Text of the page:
Jalopnik regularly hears from sterling readers and, on occasion, tipsters by way of email@example.com. But perhaps you know something that you want to share with us, but don’t feel comfortable contacting us by way of traditional email. Here’s a few ways you can reach us securely.
There’s multiple ways to send along tips, and each provides different levels of protection, which we’ll elaborate on below.
A free open source messaging smartphone app, Signal provides end-to-end encryption for messages, calls, photos, and video. One key thing that puts Signal ahead of the pack in secure messaging is that it only retains the phone number you registered with, as well as when you were last using the app. That’s it.
The app lets users designate how they’re notified of new messages, allows messages to self-destruct after a set amount of time, and has a solid infrastructure in place to verify the person you’re chatting with is who they say they are.
You can reach us on Signal at: 646-402-3693.
A free messaging app owned by Facebook that allows for full end-to-end encryption, WhatsApp supports messages, photos, videos, documents, and calls. Messages and calls can’t be read or listened to by a third party, including WhatsApp. The app also has methods to confirm messages are encrypted. Unlike Signal, however, the company stores a lot of metadata about you—when you log on, contact information, your location (if you’re sharing it), and message timestamps.
The company also has an agreement to share data with Facebook, which has been in the news as of late over immense privacy and security concerns, and the messaging app’s co-founder recently departed, leaving many concerned over whether WhatsApp’s data tracking policy is going to change. So, bear that in mind if you decide to use WhatsApp for messaging.
You can reach us on WhatsApp at 646-402-3693.
We don’t recommend phone calls as a secure form of communication unless you’re using a burner or somehow managed to find a working payphone and have quarters on you, but if you really want to give us a call before reaching out through other means, our desk line is 646-214-8111.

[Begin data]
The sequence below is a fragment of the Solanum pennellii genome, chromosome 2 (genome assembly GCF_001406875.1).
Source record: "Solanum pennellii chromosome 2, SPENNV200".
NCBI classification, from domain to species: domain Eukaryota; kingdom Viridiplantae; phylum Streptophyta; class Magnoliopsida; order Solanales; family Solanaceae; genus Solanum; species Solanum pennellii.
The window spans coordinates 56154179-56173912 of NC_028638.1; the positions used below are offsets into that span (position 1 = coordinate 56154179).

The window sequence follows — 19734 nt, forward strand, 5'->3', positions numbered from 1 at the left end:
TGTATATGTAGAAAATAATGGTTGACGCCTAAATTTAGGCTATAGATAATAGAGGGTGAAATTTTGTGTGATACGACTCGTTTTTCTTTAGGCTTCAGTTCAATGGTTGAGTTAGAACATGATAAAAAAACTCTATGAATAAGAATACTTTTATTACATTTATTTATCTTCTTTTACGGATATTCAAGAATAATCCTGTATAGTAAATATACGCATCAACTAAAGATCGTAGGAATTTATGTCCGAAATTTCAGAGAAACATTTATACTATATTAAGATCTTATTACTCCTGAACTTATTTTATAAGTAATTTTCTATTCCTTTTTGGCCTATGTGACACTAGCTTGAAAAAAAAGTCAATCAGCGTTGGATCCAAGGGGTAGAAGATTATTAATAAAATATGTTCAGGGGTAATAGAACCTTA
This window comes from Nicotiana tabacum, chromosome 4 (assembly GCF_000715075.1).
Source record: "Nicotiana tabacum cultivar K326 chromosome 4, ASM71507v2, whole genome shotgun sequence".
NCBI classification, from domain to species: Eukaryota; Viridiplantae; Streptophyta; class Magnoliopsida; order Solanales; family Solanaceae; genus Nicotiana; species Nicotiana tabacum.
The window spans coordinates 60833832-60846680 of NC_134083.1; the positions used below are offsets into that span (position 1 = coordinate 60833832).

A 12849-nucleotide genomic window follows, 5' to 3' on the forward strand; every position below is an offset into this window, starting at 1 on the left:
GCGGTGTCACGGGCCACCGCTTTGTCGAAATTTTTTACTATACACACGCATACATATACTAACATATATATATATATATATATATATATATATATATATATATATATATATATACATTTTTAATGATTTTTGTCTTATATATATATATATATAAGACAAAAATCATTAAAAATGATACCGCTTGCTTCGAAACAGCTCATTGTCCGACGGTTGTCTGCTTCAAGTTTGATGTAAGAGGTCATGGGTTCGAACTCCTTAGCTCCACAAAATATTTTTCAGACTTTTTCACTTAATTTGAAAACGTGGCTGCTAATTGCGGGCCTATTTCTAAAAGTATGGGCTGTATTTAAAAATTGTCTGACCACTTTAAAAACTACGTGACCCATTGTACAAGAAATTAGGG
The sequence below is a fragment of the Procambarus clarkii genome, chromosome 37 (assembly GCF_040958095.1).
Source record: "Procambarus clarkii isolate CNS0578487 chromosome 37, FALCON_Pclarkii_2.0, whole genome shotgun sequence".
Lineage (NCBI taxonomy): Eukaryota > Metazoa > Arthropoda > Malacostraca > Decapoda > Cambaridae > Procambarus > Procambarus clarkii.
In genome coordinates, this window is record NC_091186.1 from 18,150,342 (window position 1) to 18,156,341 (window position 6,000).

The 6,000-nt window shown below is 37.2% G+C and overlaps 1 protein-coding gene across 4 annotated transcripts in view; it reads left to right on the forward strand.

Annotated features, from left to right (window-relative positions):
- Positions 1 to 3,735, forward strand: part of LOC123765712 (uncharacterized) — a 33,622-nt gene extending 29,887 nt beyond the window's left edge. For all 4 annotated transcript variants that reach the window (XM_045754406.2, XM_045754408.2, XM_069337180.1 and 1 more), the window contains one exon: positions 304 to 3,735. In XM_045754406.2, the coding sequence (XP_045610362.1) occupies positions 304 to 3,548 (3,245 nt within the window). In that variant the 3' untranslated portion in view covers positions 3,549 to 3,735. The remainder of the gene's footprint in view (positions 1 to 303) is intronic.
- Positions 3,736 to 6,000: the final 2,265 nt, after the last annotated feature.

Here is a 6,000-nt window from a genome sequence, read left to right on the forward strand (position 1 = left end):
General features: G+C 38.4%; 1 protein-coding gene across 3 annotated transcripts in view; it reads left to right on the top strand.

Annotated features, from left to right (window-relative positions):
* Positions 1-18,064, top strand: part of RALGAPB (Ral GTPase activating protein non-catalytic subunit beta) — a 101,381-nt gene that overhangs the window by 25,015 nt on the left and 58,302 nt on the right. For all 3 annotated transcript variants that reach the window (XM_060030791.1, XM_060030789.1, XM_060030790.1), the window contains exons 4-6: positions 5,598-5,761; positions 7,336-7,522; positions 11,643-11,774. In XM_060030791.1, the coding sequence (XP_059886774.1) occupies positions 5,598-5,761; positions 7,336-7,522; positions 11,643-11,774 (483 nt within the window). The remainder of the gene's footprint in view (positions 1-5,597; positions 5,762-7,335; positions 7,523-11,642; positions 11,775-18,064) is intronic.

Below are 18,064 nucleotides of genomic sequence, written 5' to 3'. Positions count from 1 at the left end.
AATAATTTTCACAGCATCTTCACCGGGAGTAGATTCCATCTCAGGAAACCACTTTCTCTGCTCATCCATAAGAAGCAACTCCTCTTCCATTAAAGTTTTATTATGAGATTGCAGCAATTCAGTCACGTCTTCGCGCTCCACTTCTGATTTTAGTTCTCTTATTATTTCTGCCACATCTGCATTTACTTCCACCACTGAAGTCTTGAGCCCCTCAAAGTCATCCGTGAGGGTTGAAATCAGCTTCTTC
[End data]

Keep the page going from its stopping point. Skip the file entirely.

If you don’t want to leave a digital trail, and you really want some peace of mind, SecureDrop is the way to go. Our colleagues at Gizmodo’s Special Projects Desk have already laid out how to go about using SecureDrop to reach us.
Here’s how they summed up SecureDrop: “It is a way for you to send us things—messages, tips, files, documents—while maximizing your anonymity and frustrating any attempts (including by us) to identify you as the source.”
You can reach us by SecureDrop using the instructions here.
One of the most straightforward, easiest paths to take. Use the United States Postal Service to send us letters, documents, USB drives, CDs, whatever’s necessary to pass along the tip.
Again, our Special Projects Desk colleagues have some handy recommendations to keep in mind, if you want to remain anonymous when sending snail mail: don’t include any identifying information on the package or letter. Use prepackaged stamps. Drop the package in a public mailbox, not a post office.
Our address is:
Gizmodo Media Group c/o Jalopnik
2 West 17th Street, Floor 2
New York, N.Y. 10011
As always, if you have a very general note that you’d like to pass along—for instance, a link to a news story we might be interested in writing about—keep dropping us a line at firstname.lastname@example.org. And the site’s editors can all be found here.
Good luck, and happy leaking.